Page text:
Friday, January 31, 2014

Don't Believe Snowfall Forecasts A Week Out

This pattern gets very tricky with a slightly southerly flow (WSW to ENW) this weekend and especially over the next week. The probability for more "panhandle snows" is growing.

In this age of the internet where every possible computer model and projection is available 24/7 on hundreds of websites and apps, anyone can post snapshots of these computer outputs especially when a rumor of heavy snow gains steam (next week). The problem with this is twofold. First, most people believe that these neat looking maps mean more accurate forecasts especially farther out.  Secondly, most people treat these snapshots as Gospel and believe that these computer model depictions are actual forecasts. Nothing could be further from the truth. The phrases "could happen" with "mostly likely" to happen become interchangeable. Both phrases couldn't be more different. Wxbrad has an excellent post on this here.

"Could happen" scenarios bubble up from the seeds nestled in a common computer model misconception. Many believe that they provide forecasts. Not true. They are only guides. Nothing more. They come in two forms or outputs. One is called a deterministic solution, the other is an ensemble. A deterministic is ONLY ONE possible outcome with a set of initial conditions. An ensemble is a blend or average of a bunch of deterministic solutions. It smooths out the extremes giving us an average of the multiple outputs. The problem lies within the INITIAL CONDITIONS. Not all weather conditions are known for each geographic point in an area (in this case, northern Ohio). So there are data gaps before the model even runs. So unless you know the weather conditions for each and every point in northern Ohio (say every 50 or 100 feet) the computer output will have gaps. The overall solution will be estimated and smoothed out where these gaps exist.  Imagine the gaps between Cleveland and Westlake or Akron and Medina. Actual solutions for these gaps are not known so the output is approximated.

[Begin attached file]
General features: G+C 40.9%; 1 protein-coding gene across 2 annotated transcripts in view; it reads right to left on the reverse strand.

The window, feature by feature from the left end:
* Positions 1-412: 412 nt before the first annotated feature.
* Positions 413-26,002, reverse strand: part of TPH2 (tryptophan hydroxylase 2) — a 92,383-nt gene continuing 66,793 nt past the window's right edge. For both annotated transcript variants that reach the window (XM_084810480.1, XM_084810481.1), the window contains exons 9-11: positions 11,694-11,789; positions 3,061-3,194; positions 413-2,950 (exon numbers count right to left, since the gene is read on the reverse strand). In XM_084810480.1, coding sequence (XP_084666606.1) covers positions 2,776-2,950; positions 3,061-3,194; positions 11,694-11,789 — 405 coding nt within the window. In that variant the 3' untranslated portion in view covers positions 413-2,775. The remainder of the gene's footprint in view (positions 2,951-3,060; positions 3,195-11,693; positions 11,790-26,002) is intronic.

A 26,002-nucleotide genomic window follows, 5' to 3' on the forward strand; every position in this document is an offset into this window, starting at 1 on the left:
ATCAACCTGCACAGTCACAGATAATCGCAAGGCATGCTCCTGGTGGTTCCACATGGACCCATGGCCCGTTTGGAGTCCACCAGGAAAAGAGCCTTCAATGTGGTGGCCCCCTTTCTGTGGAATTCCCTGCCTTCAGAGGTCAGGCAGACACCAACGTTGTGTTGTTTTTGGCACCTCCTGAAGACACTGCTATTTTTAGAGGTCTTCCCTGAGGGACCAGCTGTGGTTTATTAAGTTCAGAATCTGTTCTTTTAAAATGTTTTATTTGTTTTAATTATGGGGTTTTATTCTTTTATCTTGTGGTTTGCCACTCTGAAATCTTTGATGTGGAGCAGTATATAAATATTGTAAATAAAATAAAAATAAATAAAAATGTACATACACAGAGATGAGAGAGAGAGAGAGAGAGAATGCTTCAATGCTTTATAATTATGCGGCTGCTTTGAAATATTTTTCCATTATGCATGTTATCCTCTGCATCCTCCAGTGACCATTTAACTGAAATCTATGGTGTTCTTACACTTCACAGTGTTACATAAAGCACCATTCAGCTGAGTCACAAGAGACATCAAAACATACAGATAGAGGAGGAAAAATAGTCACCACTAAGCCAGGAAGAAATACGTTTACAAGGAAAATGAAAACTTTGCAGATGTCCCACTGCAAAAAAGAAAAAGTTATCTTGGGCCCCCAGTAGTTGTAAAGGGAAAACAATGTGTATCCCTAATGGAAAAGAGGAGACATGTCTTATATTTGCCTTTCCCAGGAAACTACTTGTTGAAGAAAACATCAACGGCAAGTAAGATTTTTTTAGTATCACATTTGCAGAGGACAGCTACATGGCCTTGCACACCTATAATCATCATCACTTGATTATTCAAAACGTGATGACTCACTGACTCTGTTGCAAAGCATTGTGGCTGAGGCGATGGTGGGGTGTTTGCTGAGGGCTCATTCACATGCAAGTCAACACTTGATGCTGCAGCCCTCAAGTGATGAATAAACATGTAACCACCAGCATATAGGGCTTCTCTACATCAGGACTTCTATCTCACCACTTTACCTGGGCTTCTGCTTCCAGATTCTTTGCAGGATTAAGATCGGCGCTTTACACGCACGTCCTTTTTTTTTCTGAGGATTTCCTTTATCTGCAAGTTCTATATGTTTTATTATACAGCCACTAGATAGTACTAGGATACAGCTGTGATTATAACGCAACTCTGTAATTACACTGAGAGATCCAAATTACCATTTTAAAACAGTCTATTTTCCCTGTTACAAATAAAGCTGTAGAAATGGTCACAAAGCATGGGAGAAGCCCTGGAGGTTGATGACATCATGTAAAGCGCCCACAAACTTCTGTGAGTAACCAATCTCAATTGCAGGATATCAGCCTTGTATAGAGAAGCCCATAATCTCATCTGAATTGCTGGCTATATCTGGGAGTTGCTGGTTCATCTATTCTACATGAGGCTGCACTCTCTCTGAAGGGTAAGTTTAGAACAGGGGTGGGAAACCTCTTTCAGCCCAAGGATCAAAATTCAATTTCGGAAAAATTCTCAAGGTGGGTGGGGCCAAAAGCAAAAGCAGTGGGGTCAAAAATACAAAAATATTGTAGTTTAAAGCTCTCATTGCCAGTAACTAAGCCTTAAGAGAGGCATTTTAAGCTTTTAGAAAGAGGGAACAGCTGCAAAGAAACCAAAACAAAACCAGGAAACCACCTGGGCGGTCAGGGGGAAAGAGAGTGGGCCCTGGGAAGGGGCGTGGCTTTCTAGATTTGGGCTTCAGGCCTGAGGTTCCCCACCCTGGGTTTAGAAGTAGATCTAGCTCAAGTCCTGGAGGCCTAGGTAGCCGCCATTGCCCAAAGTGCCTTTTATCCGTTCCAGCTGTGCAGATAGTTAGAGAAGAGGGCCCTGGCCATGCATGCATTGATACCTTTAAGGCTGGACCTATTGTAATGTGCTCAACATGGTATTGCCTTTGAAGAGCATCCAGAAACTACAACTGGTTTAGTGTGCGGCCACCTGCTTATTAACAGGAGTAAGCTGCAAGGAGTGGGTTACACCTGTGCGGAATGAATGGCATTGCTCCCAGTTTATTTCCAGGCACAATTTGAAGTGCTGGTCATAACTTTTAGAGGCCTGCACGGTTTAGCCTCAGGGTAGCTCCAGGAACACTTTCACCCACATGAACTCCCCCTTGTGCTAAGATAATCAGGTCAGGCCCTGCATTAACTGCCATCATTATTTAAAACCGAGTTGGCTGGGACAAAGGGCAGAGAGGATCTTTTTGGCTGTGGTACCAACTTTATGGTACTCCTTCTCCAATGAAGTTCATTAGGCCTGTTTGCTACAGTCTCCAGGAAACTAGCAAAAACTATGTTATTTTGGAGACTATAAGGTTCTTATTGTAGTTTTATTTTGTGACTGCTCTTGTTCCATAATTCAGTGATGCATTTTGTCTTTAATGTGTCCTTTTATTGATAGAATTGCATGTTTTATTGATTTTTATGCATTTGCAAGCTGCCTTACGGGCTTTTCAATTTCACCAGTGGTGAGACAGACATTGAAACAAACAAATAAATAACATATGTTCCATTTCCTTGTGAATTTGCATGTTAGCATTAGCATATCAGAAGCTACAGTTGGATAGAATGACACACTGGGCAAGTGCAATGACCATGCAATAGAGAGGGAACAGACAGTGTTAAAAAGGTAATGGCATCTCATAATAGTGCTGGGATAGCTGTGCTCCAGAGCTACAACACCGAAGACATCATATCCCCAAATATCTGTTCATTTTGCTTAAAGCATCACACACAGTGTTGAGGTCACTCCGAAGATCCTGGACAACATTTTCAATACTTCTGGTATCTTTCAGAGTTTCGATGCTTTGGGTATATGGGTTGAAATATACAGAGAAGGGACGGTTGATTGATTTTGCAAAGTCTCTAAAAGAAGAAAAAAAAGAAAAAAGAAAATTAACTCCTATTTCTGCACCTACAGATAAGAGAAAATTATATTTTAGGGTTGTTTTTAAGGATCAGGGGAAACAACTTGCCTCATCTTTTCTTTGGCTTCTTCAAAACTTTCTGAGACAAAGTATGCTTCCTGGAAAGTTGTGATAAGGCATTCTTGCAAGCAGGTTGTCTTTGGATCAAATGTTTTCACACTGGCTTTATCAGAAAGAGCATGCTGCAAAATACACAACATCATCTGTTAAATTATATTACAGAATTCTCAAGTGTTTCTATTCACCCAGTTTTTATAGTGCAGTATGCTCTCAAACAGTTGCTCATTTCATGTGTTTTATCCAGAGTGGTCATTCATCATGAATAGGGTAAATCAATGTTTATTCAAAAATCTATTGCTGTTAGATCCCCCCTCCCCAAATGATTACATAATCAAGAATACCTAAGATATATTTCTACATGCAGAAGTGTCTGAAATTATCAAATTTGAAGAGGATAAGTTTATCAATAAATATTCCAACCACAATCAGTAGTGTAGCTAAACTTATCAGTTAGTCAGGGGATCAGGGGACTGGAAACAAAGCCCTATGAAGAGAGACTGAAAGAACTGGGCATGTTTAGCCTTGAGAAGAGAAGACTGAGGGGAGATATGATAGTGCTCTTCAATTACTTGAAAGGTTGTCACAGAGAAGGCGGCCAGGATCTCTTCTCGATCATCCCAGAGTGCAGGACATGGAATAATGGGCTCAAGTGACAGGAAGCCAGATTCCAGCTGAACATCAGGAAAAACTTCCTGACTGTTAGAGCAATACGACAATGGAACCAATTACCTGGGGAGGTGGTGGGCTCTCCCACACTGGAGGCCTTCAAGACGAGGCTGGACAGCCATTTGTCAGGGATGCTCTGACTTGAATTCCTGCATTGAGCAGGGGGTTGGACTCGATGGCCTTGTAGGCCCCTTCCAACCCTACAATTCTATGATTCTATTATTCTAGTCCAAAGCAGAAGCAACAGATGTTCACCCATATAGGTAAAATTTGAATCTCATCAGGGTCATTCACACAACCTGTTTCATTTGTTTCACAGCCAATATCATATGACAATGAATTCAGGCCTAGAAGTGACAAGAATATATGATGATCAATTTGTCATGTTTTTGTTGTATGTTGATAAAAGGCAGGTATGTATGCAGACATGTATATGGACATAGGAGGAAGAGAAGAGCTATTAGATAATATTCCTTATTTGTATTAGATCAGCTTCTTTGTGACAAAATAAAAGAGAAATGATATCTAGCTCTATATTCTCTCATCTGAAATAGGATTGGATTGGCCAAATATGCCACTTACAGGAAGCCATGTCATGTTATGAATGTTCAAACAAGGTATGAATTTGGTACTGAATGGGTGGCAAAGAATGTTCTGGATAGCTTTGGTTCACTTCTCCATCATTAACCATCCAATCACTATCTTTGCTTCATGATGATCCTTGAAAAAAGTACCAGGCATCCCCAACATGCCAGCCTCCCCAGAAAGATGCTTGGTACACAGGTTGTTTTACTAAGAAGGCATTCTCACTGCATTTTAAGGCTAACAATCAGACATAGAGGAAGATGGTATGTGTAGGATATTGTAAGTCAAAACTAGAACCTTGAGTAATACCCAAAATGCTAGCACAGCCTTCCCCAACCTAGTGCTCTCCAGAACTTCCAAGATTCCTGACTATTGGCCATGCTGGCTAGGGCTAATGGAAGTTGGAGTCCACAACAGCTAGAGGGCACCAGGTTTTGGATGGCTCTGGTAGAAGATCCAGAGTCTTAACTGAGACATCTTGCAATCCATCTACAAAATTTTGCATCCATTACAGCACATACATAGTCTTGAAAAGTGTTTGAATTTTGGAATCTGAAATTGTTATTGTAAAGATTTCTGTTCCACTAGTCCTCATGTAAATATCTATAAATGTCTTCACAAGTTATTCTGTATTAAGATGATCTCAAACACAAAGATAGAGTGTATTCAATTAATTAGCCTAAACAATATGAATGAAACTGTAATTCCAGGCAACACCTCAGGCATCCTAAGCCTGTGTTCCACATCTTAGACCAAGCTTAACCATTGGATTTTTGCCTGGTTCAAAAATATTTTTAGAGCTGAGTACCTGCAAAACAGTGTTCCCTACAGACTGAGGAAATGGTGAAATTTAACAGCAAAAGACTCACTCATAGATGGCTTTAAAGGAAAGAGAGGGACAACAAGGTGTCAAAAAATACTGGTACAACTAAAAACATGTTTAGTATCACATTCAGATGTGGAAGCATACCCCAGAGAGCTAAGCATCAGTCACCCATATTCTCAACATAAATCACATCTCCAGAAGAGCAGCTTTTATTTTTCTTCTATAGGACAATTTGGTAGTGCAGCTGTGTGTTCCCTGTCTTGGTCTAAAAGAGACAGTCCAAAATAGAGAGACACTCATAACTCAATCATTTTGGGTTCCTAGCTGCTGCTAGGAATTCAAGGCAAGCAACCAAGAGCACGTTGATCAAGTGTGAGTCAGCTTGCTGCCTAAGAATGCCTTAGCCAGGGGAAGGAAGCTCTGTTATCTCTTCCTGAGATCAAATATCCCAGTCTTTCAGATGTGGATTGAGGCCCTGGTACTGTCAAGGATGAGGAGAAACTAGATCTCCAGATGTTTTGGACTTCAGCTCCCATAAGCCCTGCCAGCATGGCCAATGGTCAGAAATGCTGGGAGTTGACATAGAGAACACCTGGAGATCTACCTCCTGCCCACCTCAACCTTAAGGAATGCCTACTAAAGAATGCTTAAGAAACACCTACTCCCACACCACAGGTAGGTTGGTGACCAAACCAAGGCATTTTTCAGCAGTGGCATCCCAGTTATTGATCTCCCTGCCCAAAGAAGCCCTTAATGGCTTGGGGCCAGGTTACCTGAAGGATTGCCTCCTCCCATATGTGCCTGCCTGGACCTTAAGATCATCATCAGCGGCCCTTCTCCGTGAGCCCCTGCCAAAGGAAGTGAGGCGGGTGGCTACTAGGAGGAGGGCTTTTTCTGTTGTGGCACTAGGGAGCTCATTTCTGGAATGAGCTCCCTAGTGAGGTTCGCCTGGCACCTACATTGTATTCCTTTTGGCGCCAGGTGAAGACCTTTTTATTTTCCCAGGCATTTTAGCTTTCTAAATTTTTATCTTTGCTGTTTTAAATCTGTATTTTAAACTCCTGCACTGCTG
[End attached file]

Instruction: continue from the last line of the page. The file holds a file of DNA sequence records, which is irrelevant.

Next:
We learn to use both the ensemble and deterministic in our assessment of each weather pattern and forecast for the area. Computer models are only a guide, an interpretation of the weather scenario, nothing more. We learn the pros, cons and biases inherent in each model and apply them to the current weather situation. Meteorologists deal in "mostly likely" scenarios after taking all of the available data and computer models into account.  WE create forecasts that are "mostly likely" to occur. Look how the computer output (GFS) for snowfall accumulation for next week has changed in both depth and location over the last 3 days.

Be careful of Facebook posts that show solutions more than 5 days out. This is only one possible solution with one set of initial conditions showing a "could happen" scenario. Don't get me wrong. Its fun to speculate. But "Could happen" scenarios are not a healthy way of looking at the weather (just look at the devolution of Facebook comment threads). "Mostly likely" scenarios are safer and work better in the long run.

Trust the meteorologist not the computer.

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